- The Washington Times - Wednesday, June 27, 2007

THE WASHINGTON TIMES LONDON — Barring a last-minute hitch, Tony Blair will step down after a decade in power today, handing the reins to his treasury chief, Gordon Brown, in a mid-term change of leadership that threatens to become troubling to the United States.

Public disenchantment over the Iraq war became a major contributor to Mr. Blair“s loss of influence in the ruling Labor Party and there are signs that his 56-year-old successor is amenable to navigating a way out.

In accepting the chairmanship of the Labor Party from Mr. Blair on Sunday, Mr. Brown said Britain would “learn lessons that need to be learned.”

It was a reference to the Iraq war, which the incoming prime minister acknowledged as “divisive.”

“To … defeat terrorist extremism now involves more than military force,” Mr. Brown said at a conference of party members in Manchester, northern England.

British press reports are rife with speculation that Mr. Brown plans to reverse one of Mr. Blair“s most contentious policies, a ban on antiwar protests outside Parliament.

Mr. Brown has been chancellor of the exchequer — Britain”s treasury chief — for Mr. Blair“s entire prime ministership, but there has been little love lost between the two.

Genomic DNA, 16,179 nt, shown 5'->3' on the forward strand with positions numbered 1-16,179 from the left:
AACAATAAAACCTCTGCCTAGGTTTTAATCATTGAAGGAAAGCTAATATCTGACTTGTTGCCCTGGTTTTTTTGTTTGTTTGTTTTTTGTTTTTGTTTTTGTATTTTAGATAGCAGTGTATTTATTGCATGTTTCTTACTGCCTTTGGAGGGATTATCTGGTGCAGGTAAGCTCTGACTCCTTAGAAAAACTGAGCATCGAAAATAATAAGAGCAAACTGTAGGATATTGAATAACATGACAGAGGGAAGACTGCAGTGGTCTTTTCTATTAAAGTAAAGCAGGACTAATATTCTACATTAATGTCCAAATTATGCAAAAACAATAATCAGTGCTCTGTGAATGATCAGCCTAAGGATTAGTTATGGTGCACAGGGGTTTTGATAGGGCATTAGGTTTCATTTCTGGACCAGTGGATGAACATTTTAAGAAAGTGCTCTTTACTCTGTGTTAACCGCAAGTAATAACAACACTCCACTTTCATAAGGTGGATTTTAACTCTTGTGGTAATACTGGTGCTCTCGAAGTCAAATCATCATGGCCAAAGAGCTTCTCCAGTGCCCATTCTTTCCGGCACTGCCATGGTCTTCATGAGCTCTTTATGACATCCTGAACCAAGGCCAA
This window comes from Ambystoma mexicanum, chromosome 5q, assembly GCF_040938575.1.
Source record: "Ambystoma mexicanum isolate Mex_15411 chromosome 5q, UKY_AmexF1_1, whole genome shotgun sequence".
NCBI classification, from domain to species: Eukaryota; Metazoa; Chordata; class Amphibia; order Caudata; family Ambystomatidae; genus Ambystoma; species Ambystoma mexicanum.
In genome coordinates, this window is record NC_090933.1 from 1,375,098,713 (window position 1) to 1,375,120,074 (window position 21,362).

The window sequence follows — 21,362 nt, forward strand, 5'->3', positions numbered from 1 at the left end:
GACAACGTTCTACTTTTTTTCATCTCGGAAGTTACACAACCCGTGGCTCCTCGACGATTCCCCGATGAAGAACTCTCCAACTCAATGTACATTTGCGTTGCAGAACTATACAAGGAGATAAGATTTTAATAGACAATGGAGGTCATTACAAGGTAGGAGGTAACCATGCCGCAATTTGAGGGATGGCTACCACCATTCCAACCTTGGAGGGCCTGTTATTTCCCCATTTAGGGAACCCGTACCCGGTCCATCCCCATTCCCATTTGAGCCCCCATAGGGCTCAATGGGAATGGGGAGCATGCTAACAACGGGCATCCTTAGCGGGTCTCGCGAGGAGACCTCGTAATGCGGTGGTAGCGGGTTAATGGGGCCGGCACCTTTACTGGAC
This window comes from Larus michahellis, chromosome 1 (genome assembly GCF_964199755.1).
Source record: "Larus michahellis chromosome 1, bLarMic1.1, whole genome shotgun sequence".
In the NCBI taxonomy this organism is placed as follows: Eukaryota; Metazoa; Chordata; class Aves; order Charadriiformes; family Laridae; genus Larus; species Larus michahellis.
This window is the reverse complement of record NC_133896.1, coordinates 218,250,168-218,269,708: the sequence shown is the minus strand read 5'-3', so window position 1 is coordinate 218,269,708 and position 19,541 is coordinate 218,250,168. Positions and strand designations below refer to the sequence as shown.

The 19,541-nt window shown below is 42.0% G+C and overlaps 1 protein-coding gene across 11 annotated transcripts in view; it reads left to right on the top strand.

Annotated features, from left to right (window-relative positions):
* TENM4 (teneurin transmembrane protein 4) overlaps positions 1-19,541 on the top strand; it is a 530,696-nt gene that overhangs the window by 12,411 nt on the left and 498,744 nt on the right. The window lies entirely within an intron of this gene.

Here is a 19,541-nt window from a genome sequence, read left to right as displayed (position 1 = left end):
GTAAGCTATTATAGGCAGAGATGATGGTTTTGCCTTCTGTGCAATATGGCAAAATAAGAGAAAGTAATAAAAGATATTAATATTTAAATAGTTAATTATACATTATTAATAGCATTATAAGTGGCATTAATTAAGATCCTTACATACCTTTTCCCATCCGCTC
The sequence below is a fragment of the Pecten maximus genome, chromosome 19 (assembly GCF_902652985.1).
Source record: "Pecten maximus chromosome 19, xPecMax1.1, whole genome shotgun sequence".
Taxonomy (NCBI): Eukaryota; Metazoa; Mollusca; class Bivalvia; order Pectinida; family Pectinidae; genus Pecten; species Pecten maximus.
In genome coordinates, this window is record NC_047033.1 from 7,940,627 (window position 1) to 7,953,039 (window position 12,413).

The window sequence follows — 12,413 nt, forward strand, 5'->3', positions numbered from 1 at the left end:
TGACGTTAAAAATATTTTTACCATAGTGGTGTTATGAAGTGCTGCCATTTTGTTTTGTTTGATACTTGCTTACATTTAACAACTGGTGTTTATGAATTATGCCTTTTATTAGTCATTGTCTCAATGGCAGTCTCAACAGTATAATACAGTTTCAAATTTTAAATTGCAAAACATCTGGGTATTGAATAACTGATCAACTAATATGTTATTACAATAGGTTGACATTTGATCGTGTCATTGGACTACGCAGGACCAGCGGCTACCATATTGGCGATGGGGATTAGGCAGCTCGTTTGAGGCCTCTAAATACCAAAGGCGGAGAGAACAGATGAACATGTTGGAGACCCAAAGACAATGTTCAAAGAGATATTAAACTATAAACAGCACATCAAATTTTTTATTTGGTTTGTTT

Mr. Blair reportedly attempted to fire Mr. Brown from the treasury post, once in 2001 and again four years later, only to back down under party pressure.

When, in line with tradition, Mr. Blair goes to Buckingham Palace today to submit his resignation to Queen Elizabeth II, it will mark the final act in a descent from power that began in September 2006 when, under attack on a range of fronts from Iraq to looming domestic scandals, the prime minister announced he would quit within a year.

Mr. Blair is unlikely to completely exit the world stage any time soon. The Quartet of Middle East peace negotiators — the United States, European Union, Russia and the United States — is expected to make him its leading envoy.

“Stay tuned,” Secretary of State Condoleezza Rice told reporters with a smile as she flew home after a 48-hour trip to Paris, when asked if Mr. Blair was about to be named Quartet envoy.

“I certainly hope that this role is going to be filled because I think it is very important,” Miss Rice said.

With nearly three years left on Mr. Blair“s unexpired third term, Mr. Brown doesn”t have to order a new general election until the spring of 2010.

But the chances are that he will call an election much earlier than that — perhaps as early as next year, if the portents are right.

Those portents hang heavily on the public opinion polls, which already are exhibiting signs of what is described as an expected “Brown bounce.”

A new survey by the Ipsos Mori polling organization for the Observer newspaper puts the governing Labor Party three percentage points ahead of the main opposition Conservatives — its first lead in eight months.

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